PM Narendra Modi visited Saudi Arabia in October, 2019. Politically, New Delhi and Riyadh acknowledged each other’s core interests and accommodated them. PM Modi also delivered the keynote address of the Future Investment Initiative (FII) forum also dubbed as the ‘Davos in the Desert’. A number of developments took place during the visit and the prominent areas are highlighted below:
Areas of mutual cooperation –
- Terrorism – Both sides condemn terrorism in all forms and maintain that no particular religion, race or culture should be linked with international terrorism.
- Both sides sealed 12 MoUs on issues such as preventing narcotics trafficking, renewable energy, training of diplomats, workforce skilling, defence industry production, security collaboration, and the use of RuPay cards in Saudi Arabia.
- Investments – There is a substantial potential for Indian investments in Saudi Arabia. There is a chance of greater private investment from India to Saudi Arabia. Saudi investment in India, too, remains far below potential. The kingdom’s cumulative investments in India are only $229 million, or 0.05% of the total inbound FDI. (Note: Also read in conjunction the section on ‘oil diplomacy’ below.) The following five “trends” in India with global investors’ remit: technology and innovation, infrastructure development, human resource development, environment and business-friendly governance will certainly create a conducive atmosphere.
- Culture – India cleared a MoU that will help Haj pilgrims to travel comfortably in Saudi Arabia during the pilgrimage seasons.
- Palestine Issue – Both sides seek peace in areas embroiled in conflict like Yemen or Syria. Also both sides are in favour of lasting peace in the Palestinian territories for the establishment of the independent Palestinian state based on the pre-1967 borders with “Jerusalem as its capital.”
- Political stability – Saudi Arabia showed an “understanding” of recent Indian actions in Jammu and Kashmir and India “strongly condemned” the various attacks on Saudi civilian facilities (the attack on Aramco plants).
- Defence – The bilateral ties of both countries in the areas of defence, security and anti-terror cooperation has intensified and the first naval exercise is to be held soon.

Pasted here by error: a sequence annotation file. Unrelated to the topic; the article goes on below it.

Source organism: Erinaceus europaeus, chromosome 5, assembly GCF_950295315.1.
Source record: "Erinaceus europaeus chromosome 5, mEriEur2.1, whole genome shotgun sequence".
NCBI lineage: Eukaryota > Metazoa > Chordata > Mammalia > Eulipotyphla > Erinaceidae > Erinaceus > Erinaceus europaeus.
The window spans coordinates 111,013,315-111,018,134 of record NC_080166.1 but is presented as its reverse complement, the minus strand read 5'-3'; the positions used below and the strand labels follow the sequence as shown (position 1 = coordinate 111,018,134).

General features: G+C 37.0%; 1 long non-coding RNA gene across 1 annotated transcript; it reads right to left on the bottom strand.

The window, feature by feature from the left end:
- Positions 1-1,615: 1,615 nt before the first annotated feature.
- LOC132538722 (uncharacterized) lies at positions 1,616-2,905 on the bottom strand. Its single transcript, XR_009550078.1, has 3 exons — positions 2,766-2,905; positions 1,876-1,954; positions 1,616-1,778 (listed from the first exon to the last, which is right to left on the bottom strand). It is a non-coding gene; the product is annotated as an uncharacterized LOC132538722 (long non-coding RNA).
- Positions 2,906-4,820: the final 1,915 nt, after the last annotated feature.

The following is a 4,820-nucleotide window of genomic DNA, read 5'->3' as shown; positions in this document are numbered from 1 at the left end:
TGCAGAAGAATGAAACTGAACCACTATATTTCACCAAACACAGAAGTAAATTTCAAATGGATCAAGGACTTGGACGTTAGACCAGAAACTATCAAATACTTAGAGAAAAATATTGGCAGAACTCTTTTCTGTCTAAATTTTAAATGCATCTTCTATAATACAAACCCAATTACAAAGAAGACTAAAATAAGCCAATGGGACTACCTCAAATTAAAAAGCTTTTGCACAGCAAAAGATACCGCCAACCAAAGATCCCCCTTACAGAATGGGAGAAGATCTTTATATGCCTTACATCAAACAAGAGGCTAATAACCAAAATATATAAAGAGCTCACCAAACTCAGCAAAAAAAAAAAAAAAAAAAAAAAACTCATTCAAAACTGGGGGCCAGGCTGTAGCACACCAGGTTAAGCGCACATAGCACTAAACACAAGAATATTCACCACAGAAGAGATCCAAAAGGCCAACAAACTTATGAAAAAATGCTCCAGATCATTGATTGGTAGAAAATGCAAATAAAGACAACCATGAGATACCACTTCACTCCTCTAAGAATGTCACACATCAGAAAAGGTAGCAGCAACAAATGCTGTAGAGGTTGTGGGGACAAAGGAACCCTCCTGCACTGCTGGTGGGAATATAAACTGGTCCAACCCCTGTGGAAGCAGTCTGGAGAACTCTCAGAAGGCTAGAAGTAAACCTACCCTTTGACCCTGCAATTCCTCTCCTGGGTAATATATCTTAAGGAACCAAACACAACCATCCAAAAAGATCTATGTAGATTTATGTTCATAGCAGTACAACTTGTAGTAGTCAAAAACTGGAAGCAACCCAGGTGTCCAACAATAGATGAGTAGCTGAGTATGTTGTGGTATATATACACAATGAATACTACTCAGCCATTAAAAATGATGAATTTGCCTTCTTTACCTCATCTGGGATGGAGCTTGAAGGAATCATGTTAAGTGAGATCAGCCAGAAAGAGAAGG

- Strategic Partnership Council (SPC) – A bilateral Strategic Partnership Council (SPC) to be co-chaired by the Indian Prime Minister and the Saudi Crown Prince is a defining development. Given the centralised nature of executive at both ends, it would expedite the decision-making process. The SPC would be a permanent bilateral platform with two verticals jointly serviced by the two Foreign and Trade and Industry Ministries.
Specific Issues –
Bilateral Trade – Trade between the two nations has drifted downwards largely due to lower crude prices. According to the latest Indian data, the bilateral trade in the first nine months of 2019 stood at $22,416 million, having fallen by 9.2% over the corresponding figure in 2018. It was 5:1 in kingdom’s favour and was dominated by the traditional commodities, revealing the need for greater Indian export promotion efforts.
Remittances – Though the kingdom’s Indian community has come down marginally to 2.6 million, they, nevertheless, are still the largest foreign community and their annual homeward remittances remain steady at $11 billion.
Oil diplomacy – The kingdom’s Vision 2030, a strategic document, lists eight major partner countries including India, the world’s third largest oil importer. Saudi Aramco is to be one of the two strategic partners in the proposed $44 billion, 1.2 mbpd PSU refinery at Raigarh on India’s west coast. It is also to acquire a fifth of the Reliance refinery at Jamnagar and to participate in India’s Strategic Petroleum Reserves. If realised, these investments could total nearly $30 billion, catapulting the kingdom to fourth position among countries investing in India. Earlier, Saudi Crown Prince Mohammed bin Salman had committed to investing $100 billion in India.
Further areas for co-operation –
- Greater bilateral synergy in Indian infrastructure, agriculture, start-ups, skilling and IT.
- Shifting some labour-intensive establishments from Saudi Arabia to India would serve the respective national priorities by reducing the kingdom’s expatriate population and boost ‘Make in India’.
- There is a need for “adding greater dynamism and depth to the bilateral strategic partnership”.
Categories: POINT IAS